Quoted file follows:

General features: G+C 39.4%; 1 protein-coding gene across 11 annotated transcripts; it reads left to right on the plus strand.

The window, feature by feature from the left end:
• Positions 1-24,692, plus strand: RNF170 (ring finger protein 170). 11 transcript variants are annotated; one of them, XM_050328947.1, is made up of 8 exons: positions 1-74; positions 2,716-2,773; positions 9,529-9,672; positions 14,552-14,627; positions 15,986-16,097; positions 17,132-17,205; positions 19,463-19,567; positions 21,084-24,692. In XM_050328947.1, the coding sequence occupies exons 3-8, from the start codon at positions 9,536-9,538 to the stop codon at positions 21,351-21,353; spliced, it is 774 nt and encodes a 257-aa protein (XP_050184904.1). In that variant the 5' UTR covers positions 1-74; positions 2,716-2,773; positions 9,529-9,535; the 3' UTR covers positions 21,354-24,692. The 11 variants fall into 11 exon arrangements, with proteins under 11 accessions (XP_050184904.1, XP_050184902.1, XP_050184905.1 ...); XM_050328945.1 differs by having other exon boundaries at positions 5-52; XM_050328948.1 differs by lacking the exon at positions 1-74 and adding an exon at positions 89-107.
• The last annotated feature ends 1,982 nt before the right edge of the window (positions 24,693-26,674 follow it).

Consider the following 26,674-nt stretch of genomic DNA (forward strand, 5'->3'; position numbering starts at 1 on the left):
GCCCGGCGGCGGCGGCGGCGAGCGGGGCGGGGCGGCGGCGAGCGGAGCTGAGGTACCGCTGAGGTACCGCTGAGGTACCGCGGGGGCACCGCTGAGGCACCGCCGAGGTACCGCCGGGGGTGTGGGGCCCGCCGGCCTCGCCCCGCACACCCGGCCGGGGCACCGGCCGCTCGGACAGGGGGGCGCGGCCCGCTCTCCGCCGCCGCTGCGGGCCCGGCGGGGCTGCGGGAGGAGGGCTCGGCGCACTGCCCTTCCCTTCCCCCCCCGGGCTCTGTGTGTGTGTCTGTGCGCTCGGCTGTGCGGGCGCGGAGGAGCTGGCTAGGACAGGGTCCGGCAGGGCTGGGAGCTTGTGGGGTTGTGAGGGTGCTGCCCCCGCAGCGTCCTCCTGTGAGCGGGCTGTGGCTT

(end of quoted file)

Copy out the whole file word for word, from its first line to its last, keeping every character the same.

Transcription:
General features: G+C 39.4%; 1 protein-coding gene across 11 annotated transcripts; it reads left to right on the plus strand.

The window, feature by feature from the left end:
• Positions 1-24,692, plus strand: RNF170 (ring finger protein 170). 11 transcript variants are annotated; one of them, XM_050328947.1, is made up of 8 exons: positions 1-74; positions 2,716-2,773; positions 9,529-9,672; positions 14,552-14,627; positions 15,986-16,097; positions 17,132-17,205; positions 19,463-19,567; positions 21,084-24,692. In XM_050328947.1, the coding sequence occupies exons 3-8, from the start codon at positions 9,536-9,538 to the stop codon at positions 21,351-21,353; spliced, it is 774 nt and encodes a 257-aa protein (XP_050184904.1). In that variant the 5' UTR covers positions 1-74; positions 2,716-2,773; positions 9,529-9,535; the 3' UTR covers positions 21,354-24,692. The 11 variants fall into 11 exon arrangements, with proteins under 11 accessions (XP_050184904.1, XP_050184902.1, XP_050184905.1 ...); XM_050328945.1 differs by having other exon boundaries at positions 5-52; XM_050328948.1 differs by lacking the exon at positions 1-74 and adding an exon at positions 89-107.
• The last annotated feature ends 1,982 nt before the right edge of the window (positions 24,693-26,674 follow it).

Consider the following 26,674-nt stretch of genomic DNA (forward strand, 5'->3'; position numbering starts at 1 on the left):
GCCCGGCGGCGGCGGCGGCGAGCGGGGCGGGGCGGCGGCGAGCGGAGCTGAGGTACCGCTGAGGTACCGCTGAGGTACCGCGGGGGCACCGCTGAGGCACCGCCGAGGTACCGCCGGGGGTGTGGGGCCCGCCGGCCTCGCCCCGCACACCCGGCCGGGGCACCGGCCGCTCGGACAGGGGGGCGCGGCCCGCTCTCCGCCGCCGCTGCGGGCCCGGCGGGGCTGCGGGAGGAGGGCTCGGCGCACTGCCCTTCCCTTCCCCCCCCGGGCTCTGTGTGTGTGTCTGTGCGCTCGGCTGTGCGGGCGCGGAGGAGCTGGCTAGGACAGGGTCCGGCAGGGCTGGGAGCTTGTGGGGTTGTGAGGGTGCTGCCCCCGCAGCGTCCTCCTGTGAGCGGGCTGTGGCTT